“A very general definition of ‘expert’ might be defined as a person who has knowledge and skills in a particular subject in which that person specializes with some level of authority in both theory and practice”.
I apply the definition above to the term Māori language expert (MLE) in a brief discussion below. I hear the phrase MLE being used a lot on Māori TV, reo irirangi, niupepa and other media and I had to ask myself the following questions in order to understand what that might imply. Three very general, but critical questions I think that needs to be asked includes: “what does it mean to be a MLE”? In what context(s) would a MLE be found (e.g. language education, revitalization or translation theory and practice etc)? And what knowledge and skills might characterize a MLE in that context?
For me, when I hear the phrase MLE, I immediately locate it within an academic and educational context in terms of my own field of study in applied linguistics including pedagogically-oriented descriptions of te reo Māori in order to facilitate teaching and learning objectives. However, I must also consider that the phrase MLE can be characterised from different contextualized perspectives, that is, MLEs possessing different variants within different contexts.
For example, my field of study will naturally inherent knowledge and skills familiar to that field and will give quite a different outlook of what will constitute a MLE in that field when compared, for example, with a MLE in the field of Māori language revitalization, which are not one in the same. And although some knowledge and skills can be transferable across both domains, the expertise involved will be quite different to some very great extent.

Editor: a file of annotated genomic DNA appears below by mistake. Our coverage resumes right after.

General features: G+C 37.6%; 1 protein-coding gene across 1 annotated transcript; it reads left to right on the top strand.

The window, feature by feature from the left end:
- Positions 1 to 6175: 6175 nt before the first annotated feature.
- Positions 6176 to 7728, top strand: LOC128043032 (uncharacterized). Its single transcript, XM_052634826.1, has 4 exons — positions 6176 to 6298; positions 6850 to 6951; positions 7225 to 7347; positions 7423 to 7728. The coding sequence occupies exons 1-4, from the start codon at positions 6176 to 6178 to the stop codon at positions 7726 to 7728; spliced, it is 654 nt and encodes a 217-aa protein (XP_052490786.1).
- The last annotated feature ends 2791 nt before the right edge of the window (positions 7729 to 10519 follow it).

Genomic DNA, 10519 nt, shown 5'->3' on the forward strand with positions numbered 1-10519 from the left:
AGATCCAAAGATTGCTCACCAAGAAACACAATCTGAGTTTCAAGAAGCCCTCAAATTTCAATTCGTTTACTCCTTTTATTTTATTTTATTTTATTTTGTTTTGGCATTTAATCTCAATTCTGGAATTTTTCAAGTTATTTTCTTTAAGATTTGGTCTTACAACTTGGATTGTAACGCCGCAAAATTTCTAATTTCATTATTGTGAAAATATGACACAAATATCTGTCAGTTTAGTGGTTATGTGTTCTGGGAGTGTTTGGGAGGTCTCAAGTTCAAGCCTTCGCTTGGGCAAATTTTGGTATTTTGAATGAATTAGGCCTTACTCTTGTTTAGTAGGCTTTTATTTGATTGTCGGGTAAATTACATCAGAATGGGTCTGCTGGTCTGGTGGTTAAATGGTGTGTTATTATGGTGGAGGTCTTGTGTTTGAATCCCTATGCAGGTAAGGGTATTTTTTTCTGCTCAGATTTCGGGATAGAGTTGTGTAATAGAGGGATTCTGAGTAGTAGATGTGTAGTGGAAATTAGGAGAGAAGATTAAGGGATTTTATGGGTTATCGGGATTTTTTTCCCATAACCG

So, I direct, therefore, the questions with some variations, at Māori language teachers (MLTs) who are actively engaged in the teaching and learning of te reo Māori as second or additional language to speakers of English. That is, “what does it mean to be a Māori language expert in this context? And what level of knowledge and skills might characterize a MLE in this context. Can one say, because I can speak fluent te reo, I can, therefore, teach it. This may be so, but to what extend before one realizes that some specialized knowledge and skill must be attained, like the young, fledging warrior of the old school whare wānanga, in order to reach a level of expertise to teach Māori beyond the novice level into the realm of becoming a qualified expert.
These questions raise some critical issues in my field of study because it seems to me that the characteristics of a MLE in this context needs to be defined with some clarity if the teaching and learning of te reo Māori as a second or additional language is to have some success for both teacher and learner. And also to raise another issue of comparing and contrasting to some extent what MLE means in different contexts.
I’ll leave it there for now, but I want to develop this idea some more in my newly added section ‘Professional Development’. So, check back later and please feel free to add your thoughts.
Post-post thought: I would also ask the same question of the expert in the field of Māori language revitalization. What other contexts (i.e. field of study) would you find a MLE? What are you a MLE of?